The Court today holds that the Eighth Amendment categorically prohibits the imposition of the death penalty for the crime of raping a child. This is so, according to the Court, no matter how young the child, no matter how many times the child is raped, no matter how many children the perpetrator rapes, no matter how sadistic the crime, no matter how much physical or psychological trauma is inflicted, and no matter how heinous the perpetrator’s prior criminal record may be. The Court provides two reasons for this sweeping conclusion: First, the Court claims to have identified “a national consensus” that the death penalty is never acceptable for the rape of a child; second, the Court concludes, based on its “independent judgment,” that imposing the death penalty for child rape is inconsistent with “ ‘the evolving standards of decency that mark the progress of a maturing society.’ ” Ante, at 8, 15, 16 (citation omitted). Because neither of these justifications is sound, I respectfully dissent.So, as Justice Alito observes, dicta in the Court's own precedent in Coker, a 1977 case outlawing the death penalty for the crime of rape of an adult woman, has likely discouraged state legislatures from passing death penalty legislation for the exact crime at issue here (child rape). The majority then uses the fact that only six states have the death penalty for rape of a child as evidence of a "national consensus" against such punishment, even though that low number is likely due, at least in part, to the Court's own prior rulings.
I turn first to the Court’s claim that there is “a national consensus” that it is never acceptable to impose the death penalty for the rape of a child. The Eighth Amendment’s requirements, the Court writes, are “determined not by the standards that prevailed” when the Amendment was adopted but “by the norms that ‘currently prevail.’ ” Ante, at 8 (quoting Atkins v. Virginia, 536 U. S. 304, 311 (2002)). In assessing current norms, the Court relies primarily on the fact that only 6 of the 50 States now have statutes that permit the death penalty for this offense. But this statistic is a highly unreliable indicator of the views of state lawmakers and their constituents. As I will explain, dicta in this Court’s decision in Coker v. Georgia, 433 U. S. 584 (1977), has stunted legislative consideration of the question whether the death penalty for the targeted offense of raping a young child is consistent with prevailing standards of decency. The Coker dicta gave state legislators and others good reason to fear that any law permitting the imposition of the death penalty for this crime would meet precisely the fate that has now befallen the Louisiana statute that is currently before us, and this threat strongly discouraged state legislators — regardless of their own values and those of their constituents — from supporting the enactment of such legislation. As the Court correctly concludes, the holding in Coker was that the Eighth Amendment prohibits the death penalty for the rape of an “ ‘adult woman,’ ” and thus Coker does not control our decision here. See ante, at 17. But the reasoning of the Justices in the majority had broader implications.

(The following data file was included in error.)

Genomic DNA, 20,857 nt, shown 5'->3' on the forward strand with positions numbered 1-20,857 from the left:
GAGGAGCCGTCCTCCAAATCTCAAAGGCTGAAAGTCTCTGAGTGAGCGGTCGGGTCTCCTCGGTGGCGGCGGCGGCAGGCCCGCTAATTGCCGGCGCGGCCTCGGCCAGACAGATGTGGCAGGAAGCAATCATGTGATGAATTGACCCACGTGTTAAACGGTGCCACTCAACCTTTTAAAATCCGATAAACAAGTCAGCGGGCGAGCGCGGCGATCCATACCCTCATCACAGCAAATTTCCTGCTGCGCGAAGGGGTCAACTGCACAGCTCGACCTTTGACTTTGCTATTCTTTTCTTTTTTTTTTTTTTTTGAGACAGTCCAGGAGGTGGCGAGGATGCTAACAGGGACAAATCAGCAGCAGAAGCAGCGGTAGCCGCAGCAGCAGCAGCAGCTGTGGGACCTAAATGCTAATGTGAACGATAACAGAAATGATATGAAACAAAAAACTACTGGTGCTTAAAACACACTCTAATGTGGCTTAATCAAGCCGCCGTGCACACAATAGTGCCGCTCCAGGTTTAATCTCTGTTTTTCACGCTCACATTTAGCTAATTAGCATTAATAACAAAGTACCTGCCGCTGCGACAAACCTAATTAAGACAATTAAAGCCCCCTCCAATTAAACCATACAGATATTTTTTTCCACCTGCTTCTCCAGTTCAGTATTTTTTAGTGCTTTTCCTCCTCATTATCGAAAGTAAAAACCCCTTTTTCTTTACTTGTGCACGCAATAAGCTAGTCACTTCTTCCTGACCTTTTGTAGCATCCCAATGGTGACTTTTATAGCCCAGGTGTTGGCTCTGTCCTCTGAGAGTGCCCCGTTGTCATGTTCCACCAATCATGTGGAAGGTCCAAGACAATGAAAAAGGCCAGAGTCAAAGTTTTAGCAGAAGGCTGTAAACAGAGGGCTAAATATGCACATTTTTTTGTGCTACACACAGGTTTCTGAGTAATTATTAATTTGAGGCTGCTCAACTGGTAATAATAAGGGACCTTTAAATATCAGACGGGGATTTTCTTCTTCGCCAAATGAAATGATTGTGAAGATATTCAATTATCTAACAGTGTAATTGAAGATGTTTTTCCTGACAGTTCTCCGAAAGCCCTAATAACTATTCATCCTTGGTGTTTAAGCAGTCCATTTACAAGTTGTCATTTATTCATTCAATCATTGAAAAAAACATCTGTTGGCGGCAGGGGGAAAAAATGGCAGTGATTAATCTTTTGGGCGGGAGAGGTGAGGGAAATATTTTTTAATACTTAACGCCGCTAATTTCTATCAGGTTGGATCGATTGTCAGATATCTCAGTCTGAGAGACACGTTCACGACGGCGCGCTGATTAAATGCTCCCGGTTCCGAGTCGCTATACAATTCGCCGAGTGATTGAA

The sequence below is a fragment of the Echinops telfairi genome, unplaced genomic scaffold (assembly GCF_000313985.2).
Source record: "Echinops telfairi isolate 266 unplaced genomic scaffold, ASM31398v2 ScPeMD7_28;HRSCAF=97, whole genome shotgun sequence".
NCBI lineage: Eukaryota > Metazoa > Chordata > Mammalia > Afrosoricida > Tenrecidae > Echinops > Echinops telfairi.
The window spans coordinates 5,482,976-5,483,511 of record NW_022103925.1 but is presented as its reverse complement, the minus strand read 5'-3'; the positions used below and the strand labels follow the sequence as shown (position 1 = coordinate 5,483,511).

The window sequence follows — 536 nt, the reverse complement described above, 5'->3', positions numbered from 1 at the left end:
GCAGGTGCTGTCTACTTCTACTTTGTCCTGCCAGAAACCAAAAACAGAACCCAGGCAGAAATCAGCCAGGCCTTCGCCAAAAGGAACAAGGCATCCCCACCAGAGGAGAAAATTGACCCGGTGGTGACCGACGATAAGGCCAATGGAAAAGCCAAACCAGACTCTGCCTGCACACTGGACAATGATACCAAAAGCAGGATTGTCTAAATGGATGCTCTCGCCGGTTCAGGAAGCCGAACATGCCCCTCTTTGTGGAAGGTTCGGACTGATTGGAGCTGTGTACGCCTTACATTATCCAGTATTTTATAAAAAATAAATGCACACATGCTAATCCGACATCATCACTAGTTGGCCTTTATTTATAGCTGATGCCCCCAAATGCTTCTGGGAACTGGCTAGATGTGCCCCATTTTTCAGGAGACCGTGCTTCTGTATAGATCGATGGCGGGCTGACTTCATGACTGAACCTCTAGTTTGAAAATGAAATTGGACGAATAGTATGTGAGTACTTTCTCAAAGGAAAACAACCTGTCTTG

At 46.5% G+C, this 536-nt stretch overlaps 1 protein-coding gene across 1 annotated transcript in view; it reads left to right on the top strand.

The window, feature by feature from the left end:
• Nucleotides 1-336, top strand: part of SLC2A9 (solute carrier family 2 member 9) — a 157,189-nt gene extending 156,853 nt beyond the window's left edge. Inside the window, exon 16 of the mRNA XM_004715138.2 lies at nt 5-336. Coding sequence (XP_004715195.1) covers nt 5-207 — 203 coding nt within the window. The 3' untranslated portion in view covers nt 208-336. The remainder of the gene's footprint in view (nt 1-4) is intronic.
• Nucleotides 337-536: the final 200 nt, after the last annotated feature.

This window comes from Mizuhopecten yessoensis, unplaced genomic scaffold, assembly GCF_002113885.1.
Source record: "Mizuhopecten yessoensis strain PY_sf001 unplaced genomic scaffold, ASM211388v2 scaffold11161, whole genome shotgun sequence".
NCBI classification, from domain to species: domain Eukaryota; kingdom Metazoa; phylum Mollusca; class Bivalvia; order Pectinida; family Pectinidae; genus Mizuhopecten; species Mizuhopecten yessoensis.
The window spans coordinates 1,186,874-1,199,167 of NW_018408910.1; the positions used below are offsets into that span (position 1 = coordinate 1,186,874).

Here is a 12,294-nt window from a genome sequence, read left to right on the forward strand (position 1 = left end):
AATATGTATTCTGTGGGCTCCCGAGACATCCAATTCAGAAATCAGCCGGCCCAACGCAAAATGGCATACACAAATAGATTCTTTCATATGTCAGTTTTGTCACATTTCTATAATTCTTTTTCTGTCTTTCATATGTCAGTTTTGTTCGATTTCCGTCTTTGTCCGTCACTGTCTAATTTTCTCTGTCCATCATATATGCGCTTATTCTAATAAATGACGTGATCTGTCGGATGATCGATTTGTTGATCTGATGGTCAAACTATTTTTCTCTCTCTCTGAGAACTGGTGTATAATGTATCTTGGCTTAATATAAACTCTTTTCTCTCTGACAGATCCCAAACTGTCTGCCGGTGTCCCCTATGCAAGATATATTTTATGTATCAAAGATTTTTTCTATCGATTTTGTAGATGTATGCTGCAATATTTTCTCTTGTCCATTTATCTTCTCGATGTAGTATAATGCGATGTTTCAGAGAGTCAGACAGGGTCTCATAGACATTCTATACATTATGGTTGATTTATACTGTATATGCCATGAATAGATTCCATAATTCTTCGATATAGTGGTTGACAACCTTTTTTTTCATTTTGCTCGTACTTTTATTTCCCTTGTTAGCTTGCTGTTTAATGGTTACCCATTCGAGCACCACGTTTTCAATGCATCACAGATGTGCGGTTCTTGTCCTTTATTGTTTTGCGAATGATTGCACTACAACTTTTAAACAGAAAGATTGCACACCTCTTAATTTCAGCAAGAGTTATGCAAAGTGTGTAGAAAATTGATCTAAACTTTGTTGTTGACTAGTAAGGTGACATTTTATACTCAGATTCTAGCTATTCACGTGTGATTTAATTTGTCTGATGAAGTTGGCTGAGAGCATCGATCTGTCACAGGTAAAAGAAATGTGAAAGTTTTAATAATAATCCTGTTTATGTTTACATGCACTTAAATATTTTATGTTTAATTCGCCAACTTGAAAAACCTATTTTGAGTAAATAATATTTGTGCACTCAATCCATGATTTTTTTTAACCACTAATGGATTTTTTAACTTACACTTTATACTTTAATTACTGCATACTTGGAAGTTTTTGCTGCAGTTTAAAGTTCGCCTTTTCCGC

For the past three decades, these interpretations have posed a very high hurdle for state legislatures considering the passage of new laws permitting the death penalty for the rape of a child. The enactment and implementation of any new state death penalty statute—and particularly a new type of statute such as one that specifically targets the rape of young children—imposes many costs. There is the burden of drafting an innovative law that must take into account this Court’s exceedingly complex Eighth Amendment jurisprudence. Securing passage of controversial
legislation may interfere in a variety of ways with the enactment of other bills on the legislative agenda. Once the statute is enacted, there is the burden of training
and coordinating the efforts of those who must implement the new law. Capital prosecutions are qualitatively more difficult than noncapital prosecutions and impose special emotional burdens on all involved. When a capital sentence is imposed under the new law, there is the burden of keeping the prisoner on death row and the lengthy and costly project of defending the constitutionality of the statute on appeal and in collateral proceedings. And if the law is eventually overturned, there is the burden of new proceedings on remand. Moreover, conscientious state lawmakers, whatever their personal views about the morality of imposing the death penalty for child rape, may defer to this Court’s dicta, either because they respect our